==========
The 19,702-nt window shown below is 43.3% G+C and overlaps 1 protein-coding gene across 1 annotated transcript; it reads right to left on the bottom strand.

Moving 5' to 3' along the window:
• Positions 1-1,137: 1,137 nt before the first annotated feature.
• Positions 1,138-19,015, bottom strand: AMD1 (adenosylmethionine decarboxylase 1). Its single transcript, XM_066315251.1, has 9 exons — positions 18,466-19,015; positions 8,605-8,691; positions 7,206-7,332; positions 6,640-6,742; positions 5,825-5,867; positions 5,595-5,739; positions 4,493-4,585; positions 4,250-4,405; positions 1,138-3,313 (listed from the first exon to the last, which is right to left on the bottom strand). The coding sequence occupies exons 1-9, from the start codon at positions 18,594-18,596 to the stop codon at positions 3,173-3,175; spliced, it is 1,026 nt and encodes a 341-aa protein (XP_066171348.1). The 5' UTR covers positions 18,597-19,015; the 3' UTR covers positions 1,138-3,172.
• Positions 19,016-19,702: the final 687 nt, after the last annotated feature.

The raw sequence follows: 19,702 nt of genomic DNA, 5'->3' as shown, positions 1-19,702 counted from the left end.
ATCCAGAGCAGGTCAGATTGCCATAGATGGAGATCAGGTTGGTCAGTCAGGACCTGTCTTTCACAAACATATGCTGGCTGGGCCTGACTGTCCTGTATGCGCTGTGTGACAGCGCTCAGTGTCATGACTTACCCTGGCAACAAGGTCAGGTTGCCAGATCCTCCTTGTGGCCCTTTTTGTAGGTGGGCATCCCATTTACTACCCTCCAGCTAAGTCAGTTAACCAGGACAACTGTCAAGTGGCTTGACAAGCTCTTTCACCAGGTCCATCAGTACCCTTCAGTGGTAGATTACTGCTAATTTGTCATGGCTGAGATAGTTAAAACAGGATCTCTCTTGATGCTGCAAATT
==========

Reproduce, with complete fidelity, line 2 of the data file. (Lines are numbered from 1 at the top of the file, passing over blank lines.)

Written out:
Moving 5' to 3' along the window: